Thank you so much for reading, I appreciate your time a ton! If you liked what you read, consider giving this a share!

See you next time.

The 3 Keys to Success When it Feels Like You Have No Time

Doesn’t it just feel like there isn’t enough time in the world to get the things you need to get done, done?

I often feel like this, usually when the hanger sets in at work and I don’t know what I’m going to do for supper.

This feeling happens when I think about my future and I have no idea when I’m going to find the time to get started on my dream passion projects, or achieve goals I want to achieve.

I know I’m not the only one who has the same problem.

There’s only six that I have after work to get everything I need to get done, if I want to get enough sleep to function the next day.

If you’re anything like me, you know that you’re going to want to spend that six hours laying in bed, watching Game of Thrones, or scrolling through Instagram’s ‘for you’ page (I can get sucked into that page for hours).

The thing is, I know I should be getting my workout in. I know I should be meal planning, and working out, and writing for my blog. There’s really something about an 8-5 day that takes it out of you.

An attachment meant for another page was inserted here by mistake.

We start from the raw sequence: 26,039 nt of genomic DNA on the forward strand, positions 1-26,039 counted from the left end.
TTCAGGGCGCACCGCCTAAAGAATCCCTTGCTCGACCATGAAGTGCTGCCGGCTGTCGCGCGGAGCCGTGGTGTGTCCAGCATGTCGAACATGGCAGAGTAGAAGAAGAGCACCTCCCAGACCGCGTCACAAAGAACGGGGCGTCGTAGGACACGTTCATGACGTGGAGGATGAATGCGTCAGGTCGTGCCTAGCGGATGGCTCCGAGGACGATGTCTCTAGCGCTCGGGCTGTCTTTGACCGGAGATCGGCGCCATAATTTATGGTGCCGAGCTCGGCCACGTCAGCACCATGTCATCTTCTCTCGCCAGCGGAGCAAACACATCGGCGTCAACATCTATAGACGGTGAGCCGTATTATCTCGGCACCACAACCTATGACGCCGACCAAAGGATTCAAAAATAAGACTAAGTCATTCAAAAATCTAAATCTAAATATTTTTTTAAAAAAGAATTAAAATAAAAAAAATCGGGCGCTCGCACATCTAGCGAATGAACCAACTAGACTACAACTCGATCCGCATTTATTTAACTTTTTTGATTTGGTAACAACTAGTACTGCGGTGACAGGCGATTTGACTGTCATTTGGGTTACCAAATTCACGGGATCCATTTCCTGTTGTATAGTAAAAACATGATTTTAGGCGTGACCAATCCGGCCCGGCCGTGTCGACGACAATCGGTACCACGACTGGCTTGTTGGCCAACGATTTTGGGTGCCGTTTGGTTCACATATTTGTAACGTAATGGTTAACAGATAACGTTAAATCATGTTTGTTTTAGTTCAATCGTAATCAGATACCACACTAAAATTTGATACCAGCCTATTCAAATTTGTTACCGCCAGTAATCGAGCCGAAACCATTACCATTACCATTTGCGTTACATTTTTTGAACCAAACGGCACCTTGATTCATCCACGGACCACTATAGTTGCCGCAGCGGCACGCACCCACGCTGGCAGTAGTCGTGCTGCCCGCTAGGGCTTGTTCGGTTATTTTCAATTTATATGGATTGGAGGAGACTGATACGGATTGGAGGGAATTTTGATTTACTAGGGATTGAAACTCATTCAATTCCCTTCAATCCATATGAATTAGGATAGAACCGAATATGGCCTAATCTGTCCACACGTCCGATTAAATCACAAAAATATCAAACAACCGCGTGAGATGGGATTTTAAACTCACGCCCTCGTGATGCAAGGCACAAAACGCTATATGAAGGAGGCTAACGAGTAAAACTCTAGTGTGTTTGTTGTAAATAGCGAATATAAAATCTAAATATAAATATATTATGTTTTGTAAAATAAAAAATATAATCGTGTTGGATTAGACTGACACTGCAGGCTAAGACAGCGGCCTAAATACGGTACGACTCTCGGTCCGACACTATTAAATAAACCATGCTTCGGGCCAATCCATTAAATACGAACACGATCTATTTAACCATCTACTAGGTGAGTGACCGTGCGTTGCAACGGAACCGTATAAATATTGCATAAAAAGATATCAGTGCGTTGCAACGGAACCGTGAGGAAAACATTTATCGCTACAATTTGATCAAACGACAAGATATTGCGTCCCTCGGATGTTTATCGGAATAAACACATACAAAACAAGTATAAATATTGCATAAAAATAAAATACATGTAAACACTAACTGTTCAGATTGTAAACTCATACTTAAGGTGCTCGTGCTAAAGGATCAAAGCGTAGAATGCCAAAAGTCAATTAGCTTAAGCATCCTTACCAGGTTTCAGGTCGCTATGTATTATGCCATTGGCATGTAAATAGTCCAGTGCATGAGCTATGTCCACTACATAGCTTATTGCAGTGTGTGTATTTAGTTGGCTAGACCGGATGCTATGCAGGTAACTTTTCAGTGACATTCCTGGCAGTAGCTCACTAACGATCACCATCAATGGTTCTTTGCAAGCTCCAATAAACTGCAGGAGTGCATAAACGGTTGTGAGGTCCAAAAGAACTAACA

So when you’re about ready to throw in the towel, what do you do?

1. Narrow down what is important to you

You may have read my about page, and you can even see the “about” section in my sidebar.

Anyone can see that I want to be an activist, a health nut, a traveller, etc. I want things even beyond that list.

I can’t do everything. I’m barely hanging on doing what I’m doing now.

The key, then, is to break it down. Focus on one or two things at a time. I don’t have all the time in the world, so I’ve got to give myself some time to get used to habits that I want to introduce into my life.

Say you want to be healthy like me. You have to give yourself time to meal plan (a lot, as I’ve discovered this past weekend). Give yourself time to figure out a process that works well for you. Figure out what works and what doesn’t.

Then, let it become a habit before trying to introduce something new into your life.

Another example is trying to reduce waste.

It’s going to take time to train your mind to remember that you need to bring the reusable cutlery packets every time you want to go out for fast food (and also to remember to ask them not to put cutlery in your doggy bag)

It’s going to take time to figure out which composting option works for you, and which items you can and can’t recycle.

Everything takes time, and seeing as how I don’t have a lot, using mine to really focus on getting a habit ingrained and down pat is essential.

I show you an example of narrowing down what’s Important to me in the first of my Monthly Goals Series.

2. Set time apart to work on what matters

It’s so easy to get sucked into other things that aren’t important. Have you ever found yourself twenty videos deep into a youtube page about whether a cat likes this or that food better?

I have.

When it’s time to go to bed, and I’ve done nothing but binge Riverdale on Netflix for the third time in a row, I’m left with a feeling of dissatisfaction.

Life starts to seem like an endless loop. Wake up, go to work, eat, couch potato, sleep. Repeat.

The dreamer in me wants so much more.